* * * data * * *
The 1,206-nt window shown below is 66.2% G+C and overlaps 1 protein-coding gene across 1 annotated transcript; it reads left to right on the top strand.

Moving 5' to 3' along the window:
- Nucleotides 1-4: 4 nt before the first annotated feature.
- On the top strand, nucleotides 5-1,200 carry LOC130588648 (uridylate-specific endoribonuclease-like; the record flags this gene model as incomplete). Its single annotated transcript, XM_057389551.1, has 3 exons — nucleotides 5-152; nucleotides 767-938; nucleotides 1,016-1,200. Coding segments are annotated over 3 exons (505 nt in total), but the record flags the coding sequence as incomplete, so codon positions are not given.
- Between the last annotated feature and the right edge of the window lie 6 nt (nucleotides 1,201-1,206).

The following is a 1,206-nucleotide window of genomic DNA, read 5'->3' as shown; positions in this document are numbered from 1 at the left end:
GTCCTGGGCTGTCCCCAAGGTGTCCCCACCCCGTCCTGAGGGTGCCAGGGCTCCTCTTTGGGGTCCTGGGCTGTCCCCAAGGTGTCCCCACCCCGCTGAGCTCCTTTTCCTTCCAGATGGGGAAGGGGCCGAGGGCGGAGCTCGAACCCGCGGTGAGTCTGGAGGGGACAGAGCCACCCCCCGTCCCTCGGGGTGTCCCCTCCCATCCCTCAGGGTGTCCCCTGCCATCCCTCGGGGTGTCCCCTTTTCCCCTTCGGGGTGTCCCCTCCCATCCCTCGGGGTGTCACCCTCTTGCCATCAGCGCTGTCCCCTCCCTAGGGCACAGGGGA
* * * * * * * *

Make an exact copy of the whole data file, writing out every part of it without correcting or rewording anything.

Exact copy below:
The 1,206-nt window shown below is 66.2% G+C and overlaps 1 protein-coding gene across 1 annotated transcript; it reads left to right on the top strand.

Moving 5' to 3' along the window:
- Nucleotides 1-4: 4 nt before the first annotated feature.
- On the top strand, nucleotides 5-1,200 carry LOC130588648 (uridylate-specific endoribonuclease-like; the record flags this gene model as incomplete). Its single annotated transcript, XM_057389551.1, has 3 exons — nucleotides 5-152; nucleotides 767-938; nucleotides 1,016-1,200. Coding segments are annotated over 3 exons (505 nt in total), but the record flags the coding sequence as incomplete, so codon positions are not given.
- Between the last annotated feature and the right edge of the window lie 6 nt (nucleotides 1,201-1,206).

The following is a 1,206-nucleotide window of genomic DNA, read 5'->3' as shown; positions in this document are numbered from 1 at the left end:
GTCCTGGGCTGTCCCCAAGGTGTCCCCACCCCGTCCTGAGGGTGCCAGGGCTCCTCTTTGGGGTCCTGGGCTGTCCCCAAGGTGTCCCCACCCCGCTGAGCTCCTTTTCCTTCCAGATGGGGAAGGGGCCGAGGGCGGAGCTCGAACCCGCGGTGAGTCTGGAGGGGACAGAGCCACCCCCCGTCCCTCGGGGTGTCCCCTCCCATCCCTCAGGGTGTCCCCTGCCATCCCTCGGGGTGTCCCCTTTTCCCCTTCGGGGTGTCCCCTCCCATCCCTCGGGGTGTCACCCTCTTGCCATCAGCGCTGTCCCCTCCCTAGGGCACAGGGGA